6. Along with Hightower’s drop there were other missed opportunities everywhere, which always stand out in a 2-point loss. Sanders dropped an easy touchdown late in the second quarter after Doug Pederson had to dig deep into his bag of tricks to get his offense going. Maybe Wentz’s throw should have been to the corner of the end zone, which Sanders seemed to expect based on the way he looked over his shoulder before turning to the opposite shoulder, but the ball was put in his hands and he didn’t come down with it. The Eagles then couldn’t convert the easiest play in the game, a quarterback sneak, and on their final possession of the half, they were gifted a field goal attempt thanks to a roughing the passer call on a Hail Mary. But the usually reliable Jake Elliott missed a 52-yarder, leaving the Eagles without a point in the first half.
7. Miles Sanders went over 100 yards rushing, but most of that damage came on two runs – a gifted 26-yarder as the Ravens were in prevent defense at the end of the half and the big, 74-yarder that became a touchdown. But it was obvious that the issues generating an effective rushing attack were less about the offensive line or Sanders and more about Baltimore’s lack of respect for the Eagles’ downfield passing game. The Ravens loaded the box and dared Wentz to beat them deep, which Wentz tried to do at times, but that Hightower drop didn’t help his cause. The Eagles then hurt themselves with penalties that put them behind the sticks early in the game. Has anyone seen the Eagles’ screen game? Just wondering. It’s not a difficult play to execute, so I can’t imagine that the offensive line injuries make screens difficult to attempt at practice as opposed to wildcat and gadgetry they’re working on all week.
8. Jamon Brown doesn’t look like an upgrade over Matt Pryor from the start, which is surprising given his experience and that he’s been on the team since Week 1. Wentz was sacked on the first pass when Brown lets Calais Campbell get inside penetration for a 7-yard sack. Campbell finished with three sacks. Brown also added a false start that set the offense behind the sticks on the first play of the Eagles’ second possession. You can’t be behind the sticks against this Ravens defense and expect to function properly.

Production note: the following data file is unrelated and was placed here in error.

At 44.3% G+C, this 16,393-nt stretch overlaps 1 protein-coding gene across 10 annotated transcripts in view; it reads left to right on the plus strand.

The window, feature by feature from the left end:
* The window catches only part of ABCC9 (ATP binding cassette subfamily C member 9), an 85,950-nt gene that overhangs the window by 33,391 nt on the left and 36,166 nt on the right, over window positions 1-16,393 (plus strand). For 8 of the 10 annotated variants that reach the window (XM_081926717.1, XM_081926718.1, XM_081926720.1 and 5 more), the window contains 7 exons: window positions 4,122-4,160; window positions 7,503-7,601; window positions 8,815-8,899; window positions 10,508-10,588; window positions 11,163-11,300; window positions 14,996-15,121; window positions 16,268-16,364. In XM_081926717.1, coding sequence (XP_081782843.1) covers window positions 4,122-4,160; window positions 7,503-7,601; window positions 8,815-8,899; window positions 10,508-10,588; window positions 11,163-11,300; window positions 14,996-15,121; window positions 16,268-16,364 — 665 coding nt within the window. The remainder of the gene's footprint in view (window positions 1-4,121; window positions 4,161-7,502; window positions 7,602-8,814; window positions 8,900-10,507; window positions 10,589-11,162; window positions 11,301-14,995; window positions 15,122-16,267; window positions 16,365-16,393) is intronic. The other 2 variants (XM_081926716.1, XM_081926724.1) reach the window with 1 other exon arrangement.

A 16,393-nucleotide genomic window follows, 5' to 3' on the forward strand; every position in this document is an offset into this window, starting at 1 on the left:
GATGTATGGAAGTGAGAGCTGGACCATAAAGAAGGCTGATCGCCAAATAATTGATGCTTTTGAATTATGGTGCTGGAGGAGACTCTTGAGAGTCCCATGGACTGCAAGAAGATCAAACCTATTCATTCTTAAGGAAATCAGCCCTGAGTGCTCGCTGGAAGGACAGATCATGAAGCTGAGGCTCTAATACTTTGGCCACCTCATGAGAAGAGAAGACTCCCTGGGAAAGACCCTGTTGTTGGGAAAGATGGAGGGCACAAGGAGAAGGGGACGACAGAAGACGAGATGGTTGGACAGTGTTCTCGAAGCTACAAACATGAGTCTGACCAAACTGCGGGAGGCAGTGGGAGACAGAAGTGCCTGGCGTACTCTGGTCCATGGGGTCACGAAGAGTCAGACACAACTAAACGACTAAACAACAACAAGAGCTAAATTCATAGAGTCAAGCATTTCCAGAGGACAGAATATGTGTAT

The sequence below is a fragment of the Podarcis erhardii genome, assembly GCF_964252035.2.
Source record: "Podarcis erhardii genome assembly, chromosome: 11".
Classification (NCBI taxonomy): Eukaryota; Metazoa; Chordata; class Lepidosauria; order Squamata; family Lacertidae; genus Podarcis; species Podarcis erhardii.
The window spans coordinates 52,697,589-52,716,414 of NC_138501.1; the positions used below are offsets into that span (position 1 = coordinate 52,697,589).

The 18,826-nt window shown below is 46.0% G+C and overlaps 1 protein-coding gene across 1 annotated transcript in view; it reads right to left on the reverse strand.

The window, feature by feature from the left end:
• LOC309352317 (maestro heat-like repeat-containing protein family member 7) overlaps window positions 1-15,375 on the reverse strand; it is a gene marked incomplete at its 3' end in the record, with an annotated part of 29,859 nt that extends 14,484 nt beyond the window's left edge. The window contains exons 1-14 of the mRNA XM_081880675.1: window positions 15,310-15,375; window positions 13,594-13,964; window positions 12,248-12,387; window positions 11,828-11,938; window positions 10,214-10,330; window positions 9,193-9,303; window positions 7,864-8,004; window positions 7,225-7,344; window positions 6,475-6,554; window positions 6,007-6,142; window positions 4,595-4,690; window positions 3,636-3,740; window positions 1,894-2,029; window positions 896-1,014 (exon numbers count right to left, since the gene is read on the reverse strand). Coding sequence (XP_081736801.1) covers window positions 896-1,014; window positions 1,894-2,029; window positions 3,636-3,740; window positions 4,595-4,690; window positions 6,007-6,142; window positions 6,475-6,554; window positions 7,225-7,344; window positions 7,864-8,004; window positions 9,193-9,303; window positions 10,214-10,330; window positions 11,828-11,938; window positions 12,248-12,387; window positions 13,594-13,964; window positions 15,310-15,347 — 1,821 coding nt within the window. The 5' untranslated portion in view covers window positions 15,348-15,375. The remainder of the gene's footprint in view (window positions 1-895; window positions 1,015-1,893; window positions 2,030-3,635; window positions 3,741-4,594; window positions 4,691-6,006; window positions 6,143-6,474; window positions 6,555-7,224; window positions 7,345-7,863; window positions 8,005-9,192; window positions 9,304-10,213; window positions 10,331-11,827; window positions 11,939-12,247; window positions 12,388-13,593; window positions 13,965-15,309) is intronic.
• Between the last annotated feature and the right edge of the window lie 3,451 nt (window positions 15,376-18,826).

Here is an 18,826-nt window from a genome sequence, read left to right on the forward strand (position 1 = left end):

9. The Eagles have a short turnaround, which isn’t good because right tackle Jack Driscoll, cornerback Jalen Mills and tight end Zach Ertz each exited with injuries. Driscoll, a backup starting for Lane Johnson, was replaced by Brett Toth, who was just claimed off waivers the week before the Steelers game and who had never played in an NFL game. Toth might have to be the starter at right tackle Thursday night against the Giants. That’s a scary thought.
10. Travis Fulgham and Greg Ward both had some really nice plays as they continue to do their best to make up for the team’s lack of playmakers. Fulgham caught six balls for 75 yards and caught a touchdown for the third straight week. His jump-ball touchdown again illustrates his ability to make plays in contested-catch situations, which is not a trait usually seen in Eagles receivers over the past few years. Ward only caught two balls but made a heck of a catch along the right sideline matched up against Marlon Humphrey, keeping both feet inbounds as reeled in the 13-yarder.
Bonus Point: Imagine if Doug Pederson hadn’t gone for two on the team’s first touchdown, the Arcega-Whiteside fumble recovery. Then, the Eagles would’ve had 29 points after Wentz’s touchdown sneak and could’ve tied the game on a PAT. I like aggressive Pederson but I also think he needs to be selectively aggressive and have a better feel for when to go for two and when to take the points.
– Geoff Mosher (@geoffmoshernfl) is co-host of the “Inside the Birds” podcast and staff writer for InsideTheBirds.com.